Once this has happened a few times, Jen ambitiously invites Itt to leave the hospital with her for a meal in the night market and a visit to the movies. They sit in a not very crowded multiplex cinema watching the trailer for a typically lurid Thai horror film (Phyungvet Phyakul’s The Iron Coffin Killer) and then stand for the expected national anthem. (A short montage of the currently reigning King Bhumipol’s good works is always played in Thai cinemas before the main feature, accompanied by the national anthem; patrons are mandated to stand.)
On this occasion, though, the cinemagoers stand in darkness and silence. Weerasethakul cuts to a long-held shot of two ceiling fans as the light playing on them goes through a cycle of color changes. We next see Itt, who has relapsed again, being carried down the escalators of the glitzy shopping mall beneath the cinema – and very slowly mix to a night shot of the hospital ward he came from. We’ve already seen light-tubes installed beside each bed, bathing the narcoleptic soldiers in azure light, an experimental psycho-therapeutic remedy for their condition. These light-tubes now also start displaying a color-cycle: azure, pink, peppermint green, blood red. The color-cycles dominate the entire second part of the film.
Jen’s experiences give the film its overall arc. The story opens with her arrival in Khon Kaen and her exploration of the makeshift hospital as she searches for the friend, nurse Tet, who has brought her to the town. The first thing established as they talk is that Tet’s earlier prescription of a medicinal cream for Jen’s damaged leg hasn’t helped: it had superficial effects but “didn’t reach the bones.” Jen’s damaged body is a theme of its own in the film and, in a sense, she represents Thai society in general.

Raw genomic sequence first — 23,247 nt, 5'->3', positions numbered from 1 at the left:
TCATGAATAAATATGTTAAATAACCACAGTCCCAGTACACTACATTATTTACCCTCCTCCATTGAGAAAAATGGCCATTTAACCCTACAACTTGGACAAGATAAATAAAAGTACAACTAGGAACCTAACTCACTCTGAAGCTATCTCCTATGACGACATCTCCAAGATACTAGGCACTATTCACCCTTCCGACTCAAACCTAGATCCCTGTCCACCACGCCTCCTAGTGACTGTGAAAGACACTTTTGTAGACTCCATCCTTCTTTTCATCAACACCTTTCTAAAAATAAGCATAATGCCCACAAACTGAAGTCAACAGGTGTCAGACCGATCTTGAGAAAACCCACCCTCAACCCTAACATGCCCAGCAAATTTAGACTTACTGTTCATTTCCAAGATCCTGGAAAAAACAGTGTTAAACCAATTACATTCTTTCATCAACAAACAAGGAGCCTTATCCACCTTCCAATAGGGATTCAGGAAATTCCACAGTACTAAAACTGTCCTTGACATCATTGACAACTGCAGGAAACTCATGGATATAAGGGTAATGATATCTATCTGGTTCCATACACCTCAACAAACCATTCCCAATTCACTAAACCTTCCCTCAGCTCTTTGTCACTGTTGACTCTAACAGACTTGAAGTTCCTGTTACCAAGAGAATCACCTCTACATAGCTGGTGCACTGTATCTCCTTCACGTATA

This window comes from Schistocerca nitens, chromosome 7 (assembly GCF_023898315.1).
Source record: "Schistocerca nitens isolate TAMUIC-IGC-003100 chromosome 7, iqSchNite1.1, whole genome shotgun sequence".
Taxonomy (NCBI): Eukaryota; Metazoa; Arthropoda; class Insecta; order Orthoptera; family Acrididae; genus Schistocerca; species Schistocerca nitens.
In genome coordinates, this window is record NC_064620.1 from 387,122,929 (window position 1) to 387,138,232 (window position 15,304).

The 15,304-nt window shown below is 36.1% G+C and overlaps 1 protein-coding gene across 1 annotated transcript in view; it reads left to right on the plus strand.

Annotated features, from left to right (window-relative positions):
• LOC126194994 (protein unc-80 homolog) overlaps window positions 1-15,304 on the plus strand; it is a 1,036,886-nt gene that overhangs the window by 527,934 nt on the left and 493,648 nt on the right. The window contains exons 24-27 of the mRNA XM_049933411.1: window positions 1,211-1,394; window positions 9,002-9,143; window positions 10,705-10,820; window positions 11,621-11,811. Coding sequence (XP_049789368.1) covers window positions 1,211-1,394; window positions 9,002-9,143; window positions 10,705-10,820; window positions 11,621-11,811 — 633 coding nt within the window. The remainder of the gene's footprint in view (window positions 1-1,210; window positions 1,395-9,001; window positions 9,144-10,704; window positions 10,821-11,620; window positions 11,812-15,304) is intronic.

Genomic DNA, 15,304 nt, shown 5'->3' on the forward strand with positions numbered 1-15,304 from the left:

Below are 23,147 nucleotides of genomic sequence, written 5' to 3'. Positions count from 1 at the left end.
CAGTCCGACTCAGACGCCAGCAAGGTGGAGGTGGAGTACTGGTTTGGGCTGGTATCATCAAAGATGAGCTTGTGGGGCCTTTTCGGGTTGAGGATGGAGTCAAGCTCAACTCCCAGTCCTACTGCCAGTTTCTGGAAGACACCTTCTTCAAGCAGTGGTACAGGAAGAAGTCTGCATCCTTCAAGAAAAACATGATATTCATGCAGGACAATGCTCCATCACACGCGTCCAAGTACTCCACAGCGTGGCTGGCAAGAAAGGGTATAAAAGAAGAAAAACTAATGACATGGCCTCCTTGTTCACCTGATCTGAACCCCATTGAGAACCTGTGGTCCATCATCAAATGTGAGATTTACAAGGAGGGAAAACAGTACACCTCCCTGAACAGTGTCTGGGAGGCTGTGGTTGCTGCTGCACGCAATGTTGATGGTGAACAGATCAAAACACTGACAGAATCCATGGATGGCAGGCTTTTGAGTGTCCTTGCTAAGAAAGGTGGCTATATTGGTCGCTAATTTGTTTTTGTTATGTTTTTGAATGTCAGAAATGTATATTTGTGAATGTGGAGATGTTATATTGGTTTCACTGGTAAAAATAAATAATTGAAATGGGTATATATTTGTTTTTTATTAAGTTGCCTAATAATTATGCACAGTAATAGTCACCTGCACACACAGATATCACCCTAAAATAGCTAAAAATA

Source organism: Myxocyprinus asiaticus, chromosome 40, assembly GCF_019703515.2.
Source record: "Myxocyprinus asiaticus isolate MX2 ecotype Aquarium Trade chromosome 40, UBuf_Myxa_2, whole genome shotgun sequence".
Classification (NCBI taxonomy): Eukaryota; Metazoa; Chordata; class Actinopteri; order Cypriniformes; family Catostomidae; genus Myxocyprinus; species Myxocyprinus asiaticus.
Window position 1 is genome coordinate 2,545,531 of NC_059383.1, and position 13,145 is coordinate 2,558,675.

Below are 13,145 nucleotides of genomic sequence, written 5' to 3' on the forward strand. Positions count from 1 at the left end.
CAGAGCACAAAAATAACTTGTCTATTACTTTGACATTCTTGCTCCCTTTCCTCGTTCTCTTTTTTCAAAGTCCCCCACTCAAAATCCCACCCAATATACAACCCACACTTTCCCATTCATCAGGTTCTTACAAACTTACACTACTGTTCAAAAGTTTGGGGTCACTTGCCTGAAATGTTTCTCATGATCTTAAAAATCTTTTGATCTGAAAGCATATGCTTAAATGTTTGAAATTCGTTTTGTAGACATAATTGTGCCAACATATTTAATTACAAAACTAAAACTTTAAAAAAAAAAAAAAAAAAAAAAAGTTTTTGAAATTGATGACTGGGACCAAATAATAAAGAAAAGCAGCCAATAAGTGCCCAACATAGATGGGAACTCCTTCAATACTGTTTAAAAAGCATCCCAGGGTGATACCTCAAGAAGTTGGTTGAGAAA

Jen goes on to have interesting and illuminating conversations with various people, living and dead. The psychic Keng who recalls her past life as a boy who died falling from a tree, the librarian who is a holdover from the building’s past life as a school. Later, after visiting a local shrine with her American husband Mr. Widner and leaving three ceramic animal figures on the altar, Jen actually runs into two Laotian princess-goddesses in a park. They explain that they are dead but used to be princesses in this ancient Khmer royal city which is under the park and the nearby school being used as a military hospital.
The key event during her stay is her “adoption” of the narcoleptic soldier Itt. During his limited periods of wakefulness, Itt becomes her surrogate son. Their conversations are exactly what you’d expect from new acquaintances: Where are you from? How’s your competence in other Thai dialects? What are your hopes and dreams? Itt explains that he wants to quit the army (he’s done little more than wash his general’s car) to run a street-food stall; Jen’s profound despair springs from learning that Itt will never recover. She ends the film fully awake and wide-eyed, aghast at her realization that things will never get better.